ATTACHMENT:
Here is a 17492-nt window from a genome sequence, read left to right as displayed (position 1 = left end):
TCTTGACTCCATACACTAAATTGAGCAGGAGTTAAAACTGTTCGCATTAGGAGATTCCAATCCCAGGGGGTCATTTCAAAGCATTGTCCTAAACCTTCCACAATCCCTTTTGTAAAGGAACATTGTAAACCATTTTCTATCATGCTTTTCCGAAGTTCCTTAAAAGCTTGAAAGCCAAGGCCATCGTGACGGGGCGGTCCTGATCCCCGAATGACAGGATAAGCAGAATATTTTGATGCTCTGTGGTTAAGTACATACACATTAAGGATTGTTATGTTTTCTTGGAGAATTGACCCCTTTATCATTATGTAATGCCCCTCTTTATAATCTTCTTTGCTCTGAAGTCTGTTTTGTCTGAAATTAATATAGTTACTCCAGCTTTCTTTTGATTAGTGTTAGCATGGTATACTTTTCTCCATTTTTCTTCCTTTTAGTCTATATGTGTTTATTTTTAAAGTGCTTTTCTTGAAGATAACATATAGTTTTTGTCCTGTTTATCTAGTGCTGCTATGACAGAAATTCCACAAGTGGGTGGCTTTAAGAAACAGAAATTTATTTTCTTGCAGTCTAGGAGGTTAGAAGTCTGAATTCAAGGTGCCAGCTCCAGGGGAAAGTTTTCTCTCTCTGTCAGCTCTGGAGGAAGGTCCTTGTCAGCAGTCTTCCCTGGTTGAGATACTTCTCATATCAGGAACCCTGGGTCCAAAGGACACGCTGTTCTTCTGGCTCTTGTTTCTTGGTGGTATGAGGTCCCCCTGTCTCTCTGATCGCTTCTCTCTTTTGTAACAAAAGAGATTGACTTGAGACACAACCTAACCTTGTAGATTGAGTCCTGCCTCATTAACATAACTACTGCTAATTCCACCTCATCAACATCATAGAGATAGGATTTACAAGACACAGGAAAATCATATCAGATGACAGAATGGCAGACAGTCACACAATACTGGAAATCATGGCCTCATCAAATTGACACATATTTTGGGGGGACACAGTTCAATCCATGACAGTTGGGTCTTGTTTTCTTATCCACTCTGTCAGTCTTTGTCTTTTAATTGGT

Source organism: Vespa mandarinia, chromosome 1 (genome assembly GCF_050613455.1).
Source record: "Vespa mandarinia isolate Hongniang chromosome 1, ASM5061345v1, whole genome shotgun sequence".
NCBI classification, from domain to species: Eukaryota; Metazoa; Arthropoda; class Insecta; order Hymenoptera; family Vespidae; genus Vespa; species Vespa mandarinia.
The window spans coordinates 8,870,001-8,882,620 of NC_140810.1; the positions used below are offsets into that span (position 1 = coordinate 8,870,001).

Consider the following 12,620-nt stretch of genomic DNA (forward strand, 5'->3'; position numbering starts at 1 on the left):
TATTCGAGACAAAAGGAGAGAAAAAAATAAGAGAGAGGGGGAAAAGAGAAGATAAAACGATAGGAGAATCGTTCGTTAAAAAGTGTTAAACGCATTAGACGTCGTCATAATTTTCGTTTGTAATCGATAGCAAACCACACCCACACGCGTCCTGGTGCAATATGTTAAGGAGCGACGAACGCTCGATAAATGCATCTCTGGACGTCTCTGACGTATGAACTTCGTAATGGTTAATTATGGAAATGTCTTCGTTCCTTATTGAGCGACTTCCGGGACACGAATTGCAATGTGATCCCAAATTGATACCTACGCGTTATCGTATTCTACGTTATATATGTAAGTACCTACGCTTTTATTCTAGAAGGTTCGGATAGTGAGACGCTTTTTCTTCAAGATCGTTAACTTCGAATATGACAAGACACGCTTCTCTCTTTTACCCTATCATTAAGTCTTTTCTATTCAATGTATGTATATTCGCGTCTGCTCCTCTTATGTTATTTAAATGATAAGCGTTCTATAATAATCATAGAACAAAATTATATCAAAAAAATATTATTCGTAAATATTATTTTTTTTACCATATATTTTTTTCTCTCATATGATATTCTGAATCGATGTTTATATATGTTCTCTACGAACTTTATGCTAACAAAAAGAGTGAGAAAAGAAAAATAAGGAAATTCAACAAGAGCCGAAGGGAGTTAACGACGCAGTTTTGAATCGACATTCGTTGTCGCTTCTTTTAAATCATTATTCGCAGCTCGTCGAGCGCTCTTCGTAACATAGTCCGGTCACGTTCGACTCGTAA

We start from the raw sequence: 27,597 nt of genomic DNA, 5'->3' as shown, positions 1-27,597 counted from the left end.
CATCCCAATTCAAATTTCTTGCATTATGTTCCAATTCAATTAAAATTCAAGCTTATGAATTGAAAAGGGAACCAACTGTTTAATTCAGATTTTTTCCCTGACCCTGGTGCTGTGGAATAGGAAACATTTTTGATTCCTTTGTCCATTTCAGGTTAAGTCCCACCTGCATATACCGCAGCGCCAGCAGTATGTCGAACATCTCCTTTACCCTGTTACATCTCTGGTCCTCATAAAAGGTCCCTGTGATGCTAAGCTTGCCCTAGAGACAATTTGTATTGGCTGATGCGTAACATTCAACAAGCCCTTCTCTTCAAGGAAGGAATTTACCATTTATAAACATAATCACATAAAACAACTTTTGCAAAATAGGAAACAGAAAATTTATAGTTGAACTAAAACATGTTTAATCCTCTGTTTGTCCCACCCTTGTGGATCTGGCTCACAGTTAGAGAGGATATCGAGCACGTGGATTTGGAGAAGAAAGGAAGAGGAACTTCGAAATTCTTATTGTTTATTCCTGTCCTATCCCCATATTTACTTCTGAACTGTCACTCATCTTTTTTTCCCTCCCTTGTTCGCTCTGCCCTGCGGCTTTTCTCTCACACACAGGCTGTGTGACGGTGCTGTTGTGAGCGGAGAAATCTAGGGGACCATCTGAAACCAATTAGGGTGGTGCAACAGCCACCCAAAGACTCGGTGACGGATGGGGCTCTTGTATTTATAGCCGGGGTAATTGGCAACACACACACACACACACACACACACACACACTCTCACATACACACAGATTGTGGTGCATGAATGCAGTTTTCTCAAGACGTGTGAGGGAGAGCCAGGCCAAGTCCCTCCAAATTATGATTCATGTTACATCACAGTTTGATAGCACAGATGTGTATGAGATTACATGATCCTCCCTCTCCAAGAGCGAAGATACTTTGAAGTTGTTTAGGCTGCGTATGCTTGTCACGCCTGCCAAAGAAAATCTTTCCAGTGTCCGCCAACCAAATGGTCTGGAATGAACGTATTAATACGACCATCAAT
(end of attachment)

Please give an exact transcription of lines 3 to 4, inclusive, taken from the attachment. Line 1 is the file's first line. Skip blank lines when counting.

Source organism: Vespa mandarinia, chromosome 1 (genome assembly GCF_050613455.1).
Source record: "Vespa mandarinia isolate Hongniang chromosome 1, ASM5061345v1, whole genome shotgun sequence".